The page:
Did You Forget?

World Trade Center memorial lightsIt was the last thing I thought about before falling asleep last night and the first thing I thought about when I awoke this morning. Yet I felt alone in my promise to never forget. Maybe I had the date wrong.

I Googled news only to find updates about Syria and predictions of the anticipated effect of the Fed’s easing of QE3, but “IT” wasn’t there. Before editing this post, I visited the doctor’s office and there were no reminders there either. Are we forgetting our promise to “Never Forget?” I pondered.

It was a normal morning like any other. Sally was in the kitchen with our two daughters finishing breakfast. I was getting ready to take our girls to school. Two weeks earlier, we moved into a new home so our daughters would not have to board at Virginia School of the Arts where they studied ballet full-time.

I walked into the kitchen running through my mental checklist, keys, wallet, shoes, socks match, I’m ready to go, when Sally shrieked, “The White House is under attack!”

“The White House isn’t under attack,” I disputed in disbelief, “I was just listening to the news.”

“We’re watching it live!” as she pointed to the TV.

The routine of our new life did not last long. I sat down and watched in disbelief.  Of course, it was not the White House that was finally hit. The hijacked American Airlines flight 77, circled the White House before infamously striking the Pentagon. Then came the repeating scene of two planes crashing through the World Trade Center in CNN’s imitable style. The rest of the day is a blur, but the days, weeks and months that followed are crystal clear.

A heavy quietness like black snow weighted down life. Airports shut down and flights were empty. Streets, roads, parking lots and stores were vacant. The world seemed to have stopped. An invisible fog pervaded everything everywhere. You could hear the sadness and feel the quiet. Simon and Garfunkel’s “Sounds of Silence,” inspired by the assassination of President Kennedy, looped in my head with new meaning.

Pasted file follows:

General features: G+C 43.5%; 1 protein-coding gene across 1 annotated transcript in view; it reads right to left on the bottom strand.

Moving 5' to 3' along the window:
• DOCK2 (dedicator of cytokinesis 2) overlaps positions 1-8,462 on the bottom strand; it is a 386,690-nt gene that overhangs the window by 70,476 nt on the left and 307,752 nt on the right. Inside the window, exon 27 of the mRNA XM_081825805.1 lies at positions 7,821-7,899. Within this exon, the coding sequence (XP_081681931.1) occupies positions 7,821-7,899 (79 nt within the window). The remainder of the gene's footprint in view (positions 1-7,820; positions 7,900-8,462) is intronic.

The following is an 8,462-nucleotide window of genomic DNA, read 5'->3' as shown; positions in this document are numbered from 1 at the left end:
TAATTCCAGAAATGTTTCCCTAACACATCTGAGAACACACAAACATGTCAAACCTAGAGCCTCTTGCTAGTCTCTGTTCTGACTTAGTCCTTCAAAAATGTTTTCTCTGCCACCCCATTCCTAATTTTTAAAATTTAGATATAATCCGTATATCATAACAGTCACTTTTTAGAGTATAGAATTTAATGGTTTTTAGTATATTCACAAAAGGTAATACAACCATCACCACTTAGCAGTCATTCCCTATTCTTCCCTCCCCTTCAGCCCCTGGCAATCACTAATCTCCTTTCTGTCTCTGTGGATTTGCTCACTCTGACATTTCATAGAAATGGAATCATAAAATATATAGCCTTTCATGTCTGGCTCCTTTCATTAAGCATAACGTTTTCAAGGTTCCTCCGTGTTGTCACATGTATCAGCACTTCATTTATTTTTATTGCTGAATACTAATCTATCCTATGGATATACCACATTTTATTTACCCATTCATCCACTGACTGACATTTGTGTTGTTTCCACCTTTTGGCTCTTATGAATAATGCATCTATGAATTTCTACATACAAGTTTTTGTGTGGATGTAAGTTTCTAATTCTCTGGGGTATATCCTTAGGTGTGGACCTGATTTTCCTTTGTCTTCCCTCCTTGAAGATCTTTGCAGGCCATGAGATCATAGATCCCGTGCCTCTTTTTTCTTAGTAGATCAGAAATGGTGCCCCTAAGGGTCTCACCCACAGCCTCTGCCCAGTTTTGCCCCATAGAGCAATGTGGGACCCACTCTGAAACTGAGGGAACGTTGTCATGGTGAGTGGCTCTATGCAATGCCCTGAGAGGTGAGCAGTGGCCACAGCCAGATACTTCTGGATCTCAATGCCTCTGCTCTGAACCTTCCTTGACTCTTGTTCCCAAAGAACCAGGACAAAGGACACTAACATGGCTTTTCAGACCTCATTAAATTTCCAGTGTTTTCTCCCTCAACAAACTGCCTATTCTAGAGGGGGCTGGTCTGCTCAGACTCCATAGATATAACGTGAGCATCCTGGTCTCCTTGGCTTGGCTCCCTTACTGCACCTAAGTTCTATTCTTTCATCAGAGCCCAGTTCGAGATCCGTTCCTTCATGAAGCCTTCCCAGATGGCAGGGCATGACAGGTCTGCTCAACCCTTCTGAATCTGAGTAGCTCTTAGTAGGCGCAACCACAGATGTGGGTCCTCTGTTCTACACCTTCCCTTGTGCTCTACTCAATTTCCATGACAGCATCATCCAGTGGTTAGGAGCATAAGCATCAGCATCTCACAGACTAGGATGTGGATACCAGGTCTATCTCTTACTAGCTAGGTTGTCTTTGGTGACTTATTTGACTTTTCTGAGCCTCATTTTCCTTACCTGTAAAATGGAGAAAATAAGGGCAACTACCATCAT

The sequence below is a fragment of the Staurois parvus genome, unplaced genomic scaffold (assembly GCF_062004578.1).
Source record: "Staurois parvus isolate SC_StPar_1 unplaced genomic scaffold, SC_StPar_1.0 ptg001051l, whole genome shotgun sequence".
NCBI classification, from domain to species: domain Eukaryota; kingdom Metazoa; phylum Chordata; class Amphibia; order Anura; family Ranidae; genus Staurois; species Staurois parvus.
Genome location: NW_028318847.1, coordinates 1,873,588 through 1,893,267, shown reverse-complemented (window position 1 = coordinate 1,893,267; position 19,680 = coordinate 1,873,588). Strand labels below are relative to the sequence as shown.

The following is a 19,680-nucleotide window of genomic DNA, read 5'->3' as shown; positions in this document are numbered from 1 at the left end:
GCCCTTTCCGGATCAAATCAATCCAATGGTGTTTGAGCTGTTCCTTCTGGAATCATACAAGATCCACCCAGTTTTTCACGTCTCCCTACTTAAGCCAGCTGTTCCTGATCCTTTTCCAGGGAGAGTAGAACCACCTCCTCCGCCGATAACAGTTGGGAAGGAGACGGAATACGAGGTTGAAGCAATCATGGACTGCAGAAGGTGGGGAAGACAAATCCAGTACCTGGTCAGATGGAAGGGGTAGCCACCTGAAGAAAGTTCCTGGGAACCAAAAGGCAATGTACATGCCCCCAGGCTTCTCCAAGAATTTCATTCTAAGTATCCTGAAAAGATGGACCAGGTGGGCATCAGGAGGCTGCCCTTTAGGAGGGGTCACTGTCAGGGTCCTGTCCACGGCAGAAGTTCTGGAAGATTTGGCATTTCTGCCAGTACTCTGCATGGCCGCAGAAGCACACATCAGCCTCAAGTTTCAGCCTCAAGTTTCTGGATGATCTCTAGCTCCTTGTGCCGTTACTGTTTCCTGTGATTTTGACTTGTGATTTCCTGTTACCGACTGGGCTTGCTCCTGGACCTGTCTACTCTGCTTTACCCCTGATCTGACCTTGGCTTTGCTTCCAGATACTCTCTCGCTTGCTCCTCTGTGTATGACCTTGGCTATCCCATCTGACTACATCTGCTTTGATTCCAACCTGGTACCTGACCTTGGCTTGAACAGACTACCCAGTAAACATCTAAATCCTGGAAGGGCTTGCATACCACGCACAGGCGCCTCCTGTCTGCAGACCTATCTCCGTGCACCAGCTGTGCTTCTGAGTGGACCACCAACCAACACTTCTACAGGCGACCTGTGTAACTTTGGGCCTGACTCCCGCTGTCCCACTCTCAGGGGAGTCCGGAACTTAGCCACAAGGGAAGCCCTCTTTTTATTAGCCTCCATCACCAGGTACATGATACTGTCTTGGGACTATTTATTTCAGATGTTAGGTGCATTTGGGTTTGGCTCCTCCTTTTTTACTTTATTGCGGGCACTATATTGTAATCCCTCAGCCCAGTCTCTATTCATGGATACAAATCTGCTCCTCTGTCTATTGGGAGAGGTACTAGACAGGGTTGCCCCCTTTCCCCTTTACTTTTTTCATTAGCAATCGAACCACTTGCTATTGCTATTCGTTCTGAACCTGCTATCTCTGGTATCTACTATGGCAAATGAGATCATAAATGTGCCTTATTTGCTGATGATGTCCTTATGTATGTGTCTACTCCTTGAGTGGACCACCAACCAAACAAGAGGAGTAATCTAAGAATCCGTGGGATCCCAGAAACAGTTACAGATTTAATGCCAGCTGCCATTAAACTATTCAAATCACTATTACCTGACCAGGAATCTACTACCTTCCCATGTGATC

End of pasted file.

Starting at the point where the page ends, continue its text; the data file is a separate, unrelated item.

Hello darkness, my old friend
I’ve come to talk with you again
Because a vision softly creeping
Left its seeds while I was sleeping
And the vision that was planted in my brain
Still remains
Within the sound of silence

My introduction to the TSA (Transportation Security Administration) was brief and memorable. Airports lined with soldiers armed with automatic weapons are commonplace in many countries, but not here in the USA. The land of the free did not feel so free. We grumbled through the painful process of de-cloaking. Many watched in relief as some were inspected more closely; an unspoken promise to make sure “it” never happens again.

I was on my way to speak at a conference in Las Vegas. Even Sin City’s toned down revelry was noticeable. The people absent from my keynote speech on sales technology were more obvious than those who were present.

A year and a half later, our daughters decided against launching their dance careers in New York and other major cities. Instead, they went south to the Charleston Ballet Theatre.

Life changed forever.

Safety was no longer a given. We added 9/11 to the “Never Forget” promise that we faithfully kept for a few years. We remembered the murdered innocent and first responders who sacrificed their lives. We mourned the still grieving families. We watched commemoration ceremonies, replays, movies and documentaries. We debated the memorial plans and new World Trade Center designs. We began the healing process. We battled between our earnest promise to never forget and the need to forget our pain.